August 1, 2012
We talk about stalls and slow flight, discuss angle of attack (alpha), attempt to diagram it comprehensively, and yet every year dozens of pilots fail the real-world test and crash as a result of not “getting” it. There have been hundreds of articles, numerous books, and tons of training on the topic. Time to try something different?
First, we should acknowledge that training will only take us so far. If everybody did exactly what they were told and remembered it when distracted—such as in a steep bank, after an engine failure, or when following a much slower aircraft ahead on final approach—this column wouldn’t be written. Training and education probably won’t reduce stall/spin accidents much further, in my opinion, because human reliability never matches hardware. Do not take that to mean that we shouldn’t train and explain alpha better. The Air Safety Institute has a great online course on a complex subject (www.aopa.org/asi). Student pilots, CFIs, and some senior birds could benefit from a review.
Your individual results will depend on multiple factors such as quality of training, recent experience, total experience, familiarity with the aircraft, aircraft characteristics, personal aptitude, and the type of flight.
Technology often yields really good results. Turbine engines, fuel injection, tricycle gear, terrain warning systems, weather datalink, and traffic alert systems are all hardware examples that have improved safety. The technical solution worked better than trying to transfer the skill and knowledge into every single pilot.
Solving the stall, or AOA problem, shouldn’t be that difficult—and yet we have stubbornly stuck with the airspeed indicator, which is a derivative measure of alpha. Let’s stop messing with pseudo-measurements and just measure angle of attack. Then perhaps the tired mantra that an aircraft can stall at any airspeed but it always stalls at essentially the same alpha could be relegated to textbooks, and pilots could really fly the wing!
Wing design and limiting control-surface movements is another, more complex approach. The old Ercoupe was essentially unstallable because of a docile wing and limit on control deflection. Icon is testing this concept in the LSA world; it works, but many aircraft— and especially some of the high performance ones with hotter wings—should have devices that measure just how close to the edge we really are.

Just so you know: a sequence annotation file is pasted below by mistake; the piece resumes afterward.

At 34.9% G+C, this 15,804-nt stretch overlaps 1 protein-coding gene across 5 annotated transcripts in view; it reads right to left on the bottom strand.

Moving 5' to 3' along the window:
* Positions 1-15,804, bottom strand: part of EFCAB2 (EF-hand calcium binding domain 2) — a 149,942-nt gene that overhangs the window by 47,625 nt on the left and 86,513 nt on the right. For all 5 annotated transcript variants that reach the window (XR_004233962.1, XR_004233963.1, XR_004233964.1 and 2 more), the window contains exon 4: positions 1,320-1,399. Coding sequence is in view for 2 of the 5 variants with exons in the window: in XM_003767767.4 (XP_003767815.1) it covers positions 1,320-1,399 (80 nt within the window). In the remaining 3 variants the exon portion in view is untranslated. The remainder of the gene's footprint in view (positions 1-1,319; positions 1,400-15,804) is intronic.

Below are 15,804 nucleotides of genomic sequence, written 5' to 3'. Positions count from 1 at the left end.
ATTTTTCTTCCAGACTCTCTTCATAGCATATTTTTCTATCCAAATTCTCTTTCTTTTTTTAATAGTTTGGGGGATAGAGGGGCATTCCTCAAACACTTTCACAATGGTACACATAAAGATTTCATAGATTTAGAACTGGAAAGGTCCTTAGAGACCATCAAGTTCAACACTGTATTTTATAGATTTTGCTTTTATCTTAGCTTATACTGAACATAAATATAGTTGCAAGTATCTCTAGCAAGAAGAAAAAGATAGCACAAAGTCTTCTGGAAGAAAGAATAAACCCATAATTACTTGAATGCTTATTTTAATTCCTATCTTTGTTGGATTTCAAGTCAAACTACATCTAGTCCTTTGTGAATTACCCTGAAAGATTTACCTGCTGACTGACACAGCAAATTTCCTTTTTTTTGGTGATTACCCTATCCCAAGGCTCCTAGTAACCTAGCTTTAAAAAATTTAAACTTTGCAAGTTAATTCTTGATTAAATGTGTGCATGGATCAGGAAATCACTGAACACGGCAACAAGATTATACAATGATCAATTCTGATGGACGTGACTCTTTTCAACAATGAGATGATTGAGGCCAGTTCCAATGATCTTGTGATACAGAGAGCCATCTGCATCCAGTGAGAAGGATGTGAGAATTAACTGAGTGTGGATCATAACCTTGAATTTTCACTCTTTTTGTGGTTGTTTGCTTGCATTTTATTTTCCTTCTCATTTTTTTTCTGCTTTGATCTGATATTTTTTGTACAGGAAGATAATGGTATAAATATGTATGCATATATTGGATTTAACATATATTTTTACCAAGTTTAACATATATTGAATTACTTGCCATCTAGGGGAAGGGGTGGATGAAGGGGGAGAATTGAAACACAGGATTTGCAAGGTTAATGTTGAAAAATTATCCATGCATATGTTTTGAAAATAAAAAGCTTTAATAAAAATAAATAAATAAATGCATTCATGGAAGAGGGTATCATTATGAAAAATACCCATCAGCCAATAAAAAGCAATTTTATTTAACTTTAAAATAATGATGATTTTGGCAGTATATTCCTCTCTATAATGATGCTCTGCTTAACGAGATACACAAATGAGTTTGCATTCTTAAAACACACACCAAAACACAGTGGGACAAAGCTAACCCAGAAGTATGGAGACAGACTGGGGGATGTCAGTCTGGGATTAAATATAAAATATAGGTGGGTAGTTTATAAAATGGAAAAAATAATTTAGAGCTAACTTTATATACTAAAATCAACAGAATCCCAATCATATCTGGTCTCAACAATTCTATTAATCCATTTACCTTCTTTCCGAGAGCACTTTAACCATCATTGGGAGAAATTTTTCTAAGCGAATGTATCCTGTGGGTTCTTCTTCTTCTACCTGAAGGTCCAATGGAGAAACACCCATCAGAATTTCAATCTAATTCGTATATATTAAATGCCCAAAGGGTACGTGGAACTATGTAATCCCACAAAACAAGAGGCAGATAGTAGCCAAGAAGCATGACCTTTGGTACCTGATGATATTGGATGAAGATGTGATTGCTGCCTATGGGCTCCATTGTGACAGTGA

Alpha measuring devices are relatively simple to build into new aircraft and not too difficult to retrofit to old ones, especially since the FAA has now simplified the process. A gold star goes to the Small Airplane Directorate in Kansas City for recognizing that many installations will not require a major modification.
We installed an AOA indicator on the Air Safety Institute’s well-loved Piper Archer. I found in performing slow flight, stalls, and short-field landings it was a clear representation of exactly how much lift was left in the wing. On the landings, it seemed a bit uncomfortable at first to come in so slowly, but the instrument told the truth. As long as the guidance was followed there was always enough energy left to flare and touch down softly. Landing rolls were impressively and consistently short. Ditto for making max-performance takeoffs.
Can you do this with a plain old airspeed indicator? Of course, but it won’t be consistently precise because as density altitude and aircraft weight changes, so does the minimum safe airspeed—but alpha does not. If the old mental computer doesn’t recalculate all the factors accurately, the approach is too hot or perhaps the aircraft lands short or hard. Not so good.
After we put the new AOA in the Archer, do you think many of our pilots used it? No! They were more comfortable with the old, unreliable airspeed because that’s what they had lived with since they began flying. On a national basis, the stall/spin stats will remain about the same until a new generation of pilots is exposed to AOA at the beginning of their training. Maybe we could persuade some of the old dogs that there is a better way. The University of North Dakota and Embry Riddle are testing this concept now with some of their aircraft and I’ll wager that the alpha-trained pilots will outperform the airspeed types consistently.
Navy carrier pilots are all trained on alpha because it is a direct measurement of energy, and when the airport is only 800 feet long and moving laterally, vertically, and longitudinally—even with arresting gear, it’s essential to be on speed. They will ask why we’re even having this conversation. What do you think?
Air Safety Institute,
Safety and Education,
In my house, every Friday night is “Movie Night.” While the movies are rarely educational (I don’t think I learned anything from the Lego Movie), we look forward to the weekly opportunity to spend time together. Why not use the same concept for your Flying Club (with the addition of education, of course)?
The Aircraft Spotlight feature looks at an airplane type and evaluates it across six areas of particular interest to flying clubs and their members: Operating Cost, Maintenance, Insurability, Training, Cross-Country, and Fun Factor.
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